The Internet is extremely hard to get away from. It’s in shops, homes, schools, universities, phones, museums and TV programmes, a vital element of our daily life. Right now you are using the Internet to read this article, and I have used the power of the web to write it.
As our dependence on the net grows ever stronger, so does our usage. In 2009 it was reported that the average Briton spends 30 hours of every week browsing the Internet, and I would argue that for students it’s even more. Laptops are indispensable to university life and whether it’s researching statistics for an essay or relaxing by watching Eastenders on BBC iPlayer, we use the Internet more than we realise. But what effect does this have on other pursuits?
Do you find sitting down to read a book for a prolonged length of time difficult? Do you read a few pages but find your mind wandering? Do you find yourself reading a paragraph then realising that you have not taken any of it in at all? If so then you’re not alone.
In a recent article for The Times, writer Nicholas Carr highlights the dangers of long-term Internet usage on the mind. He states that the way in which we read an Internet page is different to how we read a book, skipping around the page scanning for relevant information rather than from left to right.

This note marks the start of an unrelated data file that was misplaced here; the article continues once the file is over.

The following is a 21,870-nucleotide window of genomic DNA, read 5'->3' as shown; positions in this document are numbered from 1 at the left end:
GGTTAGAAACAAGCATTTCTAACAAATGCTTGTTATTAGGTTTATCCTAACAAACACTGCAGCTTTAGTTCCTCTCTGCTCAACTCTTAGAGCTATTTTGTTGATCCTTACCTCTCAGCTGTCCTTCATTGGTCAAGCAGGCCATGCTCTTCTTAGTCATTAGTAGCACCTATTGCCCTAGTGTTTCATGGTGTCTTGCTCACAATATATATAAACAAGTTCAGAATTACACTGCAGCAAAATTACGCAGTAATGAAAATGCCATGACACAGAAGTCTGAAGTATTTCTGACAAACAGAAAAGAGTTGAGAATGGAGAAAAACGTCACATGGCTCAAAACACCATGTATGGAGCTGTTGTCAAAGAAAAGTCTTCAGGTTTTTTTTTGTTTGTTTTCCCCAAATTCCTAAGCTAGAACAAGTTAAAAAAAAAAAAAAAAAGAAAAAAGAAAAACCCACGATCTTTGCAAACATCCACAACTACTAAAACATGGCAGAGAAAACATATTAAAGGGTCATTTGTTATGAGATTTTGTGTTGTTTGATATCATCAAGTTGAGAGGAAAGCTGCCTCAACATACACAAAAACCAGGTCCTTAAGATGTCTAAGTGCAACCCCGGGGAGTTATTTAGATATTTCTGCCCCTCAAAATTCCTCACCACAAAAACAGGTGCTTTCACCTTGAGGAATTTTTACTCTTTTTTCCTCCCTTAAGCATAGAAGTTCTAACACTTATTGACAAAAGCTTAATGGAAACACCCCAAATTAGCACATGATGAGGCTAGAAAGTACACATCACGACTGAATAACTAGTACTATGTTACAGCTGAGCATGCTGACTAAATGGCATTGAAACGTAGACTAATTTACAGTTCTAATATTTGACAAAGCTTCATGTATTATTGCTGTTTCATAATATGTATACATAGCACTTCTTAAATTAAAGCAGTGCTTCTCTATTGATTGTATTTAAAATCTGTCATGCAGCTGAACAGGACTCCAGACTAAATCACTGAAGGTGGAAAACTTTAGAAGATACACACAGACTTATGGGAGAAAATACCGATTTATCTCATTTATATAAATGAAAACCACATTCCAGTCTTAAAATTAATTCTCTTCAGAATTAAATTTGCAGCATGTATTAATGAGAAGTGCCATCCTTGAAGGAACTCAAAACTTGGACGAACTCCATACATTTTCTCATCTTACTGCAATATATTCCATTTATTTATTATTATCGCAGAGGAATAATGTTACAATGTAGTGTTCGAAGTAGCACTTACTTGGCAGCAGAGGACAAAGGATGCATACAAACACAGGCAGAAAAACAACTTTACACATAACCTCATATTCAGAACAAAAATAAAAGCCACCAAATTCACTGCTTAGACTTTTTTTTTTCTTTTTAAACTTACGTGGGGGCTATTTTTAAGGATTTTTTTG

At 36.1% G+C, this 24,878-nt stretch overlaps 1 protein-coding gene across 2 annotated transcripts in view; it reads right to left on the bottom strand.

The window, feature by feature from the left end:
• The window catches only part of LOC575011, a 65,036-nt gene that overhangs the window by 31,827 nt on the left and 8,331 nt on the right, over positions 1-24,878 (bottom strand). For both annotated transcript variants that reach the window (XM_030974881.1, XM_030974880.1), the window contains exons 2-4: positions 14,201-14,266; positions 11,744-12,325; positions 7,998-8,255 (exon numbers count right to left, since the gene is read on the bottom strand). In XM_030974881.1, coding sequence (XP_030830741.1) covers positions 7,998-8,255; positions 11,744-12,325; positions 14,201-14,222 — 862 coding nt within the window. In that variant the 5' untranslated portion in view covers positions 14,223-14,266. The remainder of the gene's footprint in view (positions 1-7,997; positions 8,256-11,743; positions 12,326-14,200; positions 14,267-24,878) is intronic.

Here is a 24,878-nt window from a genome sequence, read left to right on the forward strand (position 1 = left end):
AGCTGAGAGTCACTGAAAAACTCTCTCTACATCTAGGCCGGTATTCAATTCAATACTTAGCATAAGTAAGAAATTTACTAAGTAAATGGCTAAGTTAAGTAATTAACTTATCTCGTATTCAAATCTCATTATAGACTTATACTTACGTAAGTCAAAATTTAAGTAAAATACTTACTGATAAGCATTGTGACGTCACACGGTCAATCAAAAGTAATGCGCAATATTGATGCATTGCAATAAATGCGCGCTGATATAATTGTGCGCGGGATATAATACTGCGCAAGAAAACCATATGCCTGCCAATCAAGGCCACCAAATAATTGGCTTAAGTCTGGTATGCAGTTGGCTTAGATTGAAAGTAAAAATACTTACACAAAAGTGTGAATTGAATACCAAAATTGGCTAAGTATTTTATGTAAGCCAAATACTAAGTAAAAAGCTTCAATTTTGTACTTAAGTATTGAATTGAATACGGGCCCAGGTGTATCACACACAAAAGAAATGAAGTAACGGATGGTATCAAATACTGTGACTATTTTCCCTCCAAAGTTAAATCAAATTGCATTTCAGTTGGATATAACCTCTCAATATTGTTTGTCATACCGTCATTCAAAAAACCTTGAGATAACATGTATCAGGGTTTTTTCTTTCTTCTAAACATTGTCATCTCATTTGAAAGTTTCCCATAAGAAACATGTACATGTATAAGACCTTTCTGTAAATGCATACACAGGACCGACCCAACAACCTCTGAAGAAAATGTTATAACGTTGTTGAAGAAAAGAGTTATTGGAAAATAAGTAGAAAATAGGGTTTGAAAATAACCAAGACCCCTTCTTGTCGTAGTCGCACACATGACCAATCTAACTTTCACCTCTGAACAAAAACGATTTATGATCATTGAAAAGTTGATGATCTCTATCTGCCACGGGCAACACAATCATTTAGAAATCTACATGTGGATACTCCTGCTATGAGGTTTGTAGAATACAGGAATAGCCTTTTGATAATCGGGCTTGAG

This selective ‘pick and choose’ method of obtaining information has improved our multi-tasking and decision making skills, but is slowly destroying our ability to concentrate and engage with a text for any meaningful length of time. The average amount of time a person spends on a webpage is between 19 and 27 seconds, even now you could be tiring of this article and clicking back to Facebook.
The decreasing capacity to concentrate is a gradual process, and one that usually goes unnoticed. Before the Internet was made available to me at 12 years old, I would devour several books a week, often sitting for a whole day lost in the wonders of a story. Nowadays, I find it hard to read for a long time, preferring to read in short bursts, sometimes feeling a sense of grudging duty as I turn off my laptop to continue my latest course book.
Of course I will sometimes get dragged into a plot, feeling completely immersed in the storyline, but these occasions are becoming rarer and rarer. As a student of English Literature, this is undoubtedly worrying, and yet it is harder and harder to escape from the Internet’s lure.
As the Internet becomes more prolific, it is easy to extol its virtues. One could argue that the Internet is in fact increasing our intelligence as so much information is available for us to use and learn that we would never have found so quickly if looking in a book.
This is true but the way in which we process this information is much more crucial to intelligence. If we cannot concentrate on any of the information which the Internet can provide us with, and only skim the surface of the words in a book when reading, we cannot say we are any more intelligent because of the Internet.
While it is unlikely that the Internet will get rid of physical books completely, it has certainly changed the way in which we read.
Originally published on The Yorker 17th August 2010